I worked with the public affairs staff of a major Federal agency for many years. Their definition of Breaking News was partly dependent on how busy the IT staff was when they wanted to update the Web site.

Breaking news used to be a once in a while thing with a big story that would be interesting to almost anyone. Now, breaking news is just for everything and is on 24/7. I have noticed this lately, as I used to stop and see what happened every time I saw the term while flipping channels but it is usually just regular news. Nancy Grace always has a “breaking news” segment probably throughout the whole show.

It used to be a strong cue but now it has no meaning.

The use of the term “Breaking News” has become so common that it barely captures our attention anymore. In order to define its modern meaning, it’s easiest just to accept it at its most basic: “Breaking News” simply means “news that is in the process of happening right now as we’re being told about it” (i.e. “breaking” is the present continuous tense of the verb “to break”).

Seeing a “Breaking News” alert nowadays doesn’t necessarily mean there’s something earth-shattering going on, it just means that we’re watching it (or hearing about it) in real time as opposed to “Film at 11.”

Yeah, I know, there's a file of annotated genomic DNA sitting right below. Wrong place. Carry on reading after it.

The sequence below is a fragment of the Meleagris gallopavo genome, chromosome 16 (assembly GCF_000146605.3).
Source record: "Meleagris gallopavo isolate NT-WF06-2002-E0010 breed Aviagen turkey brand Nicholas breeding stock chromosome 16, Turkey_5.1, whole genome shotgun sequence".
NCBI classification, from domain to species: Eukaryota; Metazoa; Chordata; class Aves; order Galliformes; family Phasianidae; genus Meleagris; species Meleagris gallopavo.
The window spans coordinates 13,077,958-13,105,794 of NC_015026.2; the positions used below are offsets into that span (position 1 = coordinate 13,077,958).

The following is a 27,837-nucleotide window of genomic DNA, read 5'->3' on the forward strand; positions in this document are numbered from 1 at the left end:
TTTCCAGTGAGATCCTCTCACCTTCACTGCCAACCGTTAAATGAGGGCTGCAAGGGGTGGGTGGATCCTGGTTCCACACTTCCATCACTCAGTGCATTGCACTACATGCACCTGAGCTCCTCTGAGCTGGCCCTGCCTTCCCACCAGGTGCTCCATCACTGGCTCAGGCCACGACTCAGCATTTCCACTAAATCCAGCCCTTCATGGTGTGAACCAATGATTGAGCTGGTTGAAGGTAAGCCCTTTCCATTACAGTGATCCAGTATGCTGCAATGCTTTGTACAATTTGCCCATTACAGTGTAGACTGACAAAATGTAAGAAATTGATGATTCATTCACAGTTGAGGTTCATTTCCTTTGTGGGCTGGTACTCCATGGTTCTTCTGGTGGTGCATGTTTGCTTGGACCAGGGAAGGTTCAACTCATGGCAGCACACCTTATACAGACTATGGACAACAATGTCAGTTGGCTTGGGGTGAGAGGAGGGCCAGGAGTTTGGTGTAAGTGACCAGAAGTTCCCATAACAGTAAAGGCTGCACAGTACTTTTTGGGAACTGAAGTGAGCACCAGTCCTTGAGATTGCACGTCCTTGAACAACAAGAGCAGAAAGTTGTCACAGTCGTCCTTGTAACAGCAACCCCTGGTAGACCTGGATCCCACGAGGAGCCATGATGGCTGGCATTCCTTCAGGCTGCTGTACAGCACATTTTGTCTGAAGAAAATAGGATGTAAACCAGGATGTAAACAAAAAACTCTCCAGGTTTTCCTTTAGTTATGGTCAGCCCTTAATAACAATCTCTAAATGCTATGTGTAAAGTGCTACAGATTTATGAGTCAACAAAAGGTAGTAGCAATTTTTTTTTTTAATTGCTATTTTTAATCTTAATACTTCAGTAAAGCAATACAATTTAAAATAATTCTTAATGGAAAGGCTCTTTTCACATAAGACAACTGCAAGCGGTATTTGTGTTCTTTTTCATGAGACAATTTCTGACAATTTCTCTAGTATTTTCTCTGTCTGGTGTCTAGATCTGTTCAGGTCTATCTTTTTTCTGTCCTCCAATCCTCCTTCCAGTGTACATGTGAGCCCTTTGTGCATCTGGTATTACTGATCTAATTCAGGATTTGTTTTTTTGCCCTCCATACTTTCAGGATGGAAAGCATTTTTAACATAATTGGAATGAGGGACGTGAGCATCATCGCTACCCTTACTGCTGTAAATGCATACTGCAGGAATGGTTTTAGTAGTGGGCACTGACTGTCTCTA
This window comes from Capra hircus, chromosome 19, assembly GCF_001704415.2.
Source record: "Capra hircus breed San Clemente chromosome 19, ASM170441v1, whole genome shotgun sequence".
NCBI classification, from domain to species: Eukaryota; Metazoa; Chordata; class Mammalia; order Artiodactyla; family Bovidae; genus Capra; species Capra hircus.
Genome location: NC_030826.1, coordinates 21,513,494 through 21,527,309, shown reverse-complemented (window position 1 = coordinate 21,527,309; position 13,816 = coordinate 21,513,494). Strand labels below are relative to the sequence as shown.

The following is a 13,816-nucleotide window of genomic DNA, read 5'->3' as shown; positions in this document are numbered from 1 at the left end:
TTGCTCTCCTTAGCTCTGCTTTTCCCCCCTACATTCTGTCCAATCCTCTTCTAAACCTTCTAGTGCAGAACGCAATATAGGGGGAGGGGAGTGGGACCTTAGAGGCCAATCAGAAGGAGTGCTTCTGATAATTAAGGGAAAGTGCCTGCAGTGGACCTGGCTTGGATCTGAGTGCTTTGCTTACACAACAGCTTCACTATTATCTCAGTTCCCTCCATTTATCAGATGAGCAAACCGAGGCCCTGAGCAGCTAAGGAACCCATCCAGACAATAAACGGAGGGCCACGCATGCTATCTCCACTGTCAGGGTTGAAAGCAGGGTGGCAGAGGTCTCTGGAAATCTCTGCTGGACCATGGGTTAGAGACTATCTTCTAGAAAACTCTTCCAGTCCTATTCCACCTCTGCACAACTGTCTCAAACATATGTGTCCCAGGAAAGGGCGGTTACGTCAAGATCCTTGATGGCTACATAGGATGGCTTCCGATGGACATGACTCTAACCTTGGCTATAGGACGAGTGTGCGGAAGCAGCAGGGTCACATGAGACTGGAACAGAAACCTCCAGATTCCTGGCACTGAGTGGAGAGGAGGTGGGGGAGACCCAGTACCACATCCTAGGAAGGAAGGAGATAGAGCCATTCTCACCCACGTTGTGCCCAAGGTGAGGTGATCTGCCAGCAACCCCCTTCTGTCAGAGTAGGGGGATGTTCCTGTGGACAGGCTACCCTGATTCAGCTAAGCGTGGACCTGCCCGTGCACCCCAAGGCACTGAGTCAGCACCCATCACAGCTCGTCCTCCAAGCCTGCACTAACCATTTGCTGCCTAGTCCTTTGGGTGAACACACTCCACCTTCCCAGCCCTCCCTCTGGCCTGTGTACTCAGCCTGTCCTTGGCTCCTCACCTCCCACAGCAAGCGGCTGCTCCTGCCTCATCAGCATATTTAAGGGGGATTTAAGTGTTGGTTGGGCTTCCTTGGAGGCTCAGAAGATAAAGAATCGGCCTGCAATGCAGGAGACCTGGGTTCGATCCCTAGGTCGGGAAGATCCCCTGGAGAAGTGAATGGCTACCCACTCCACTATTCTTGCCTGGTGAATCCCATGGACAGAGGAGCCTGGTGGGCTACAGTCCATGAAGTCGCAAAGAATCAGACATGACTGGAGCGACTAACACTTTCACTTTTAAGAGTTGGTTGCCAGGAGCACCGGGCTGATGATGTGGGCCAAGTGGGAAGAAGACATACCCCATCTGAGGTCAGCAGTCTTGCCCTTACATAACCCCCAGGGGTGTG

A “news” story has already been completely written, although it may be subject to updates. “Breaking news” is in progress and the end has not yet been written, but the story is a big enough deal to tell you what is known so far.

O.J.'s Bronco race with the cops was “breaking news”; his capture a few minutes later was “news.”

I don’t think so. I agree with the prior posts that the term has lost any meaning it may have had. OJ’s capture would, too, be breaking news.

Here the TV stations use ‘breaking news’ to the point of ridiculosity. Every damn thing they start a broadcast with is “Breaking News”, even if it happened four hours ago and you already know about it from other sources like the radio, and even if it’s something of no major import to the citizenry, like a house fire or an automobile accident. Then, if they have follow-up information a few days later, they begin with a breathless announcement: “And now we have an update to breaking news we told you about four days ago.” :rolleyes:

Agree. O. J. was a full 17 years ago. The usage has unquestionably changed since then. That’s generations in tv time.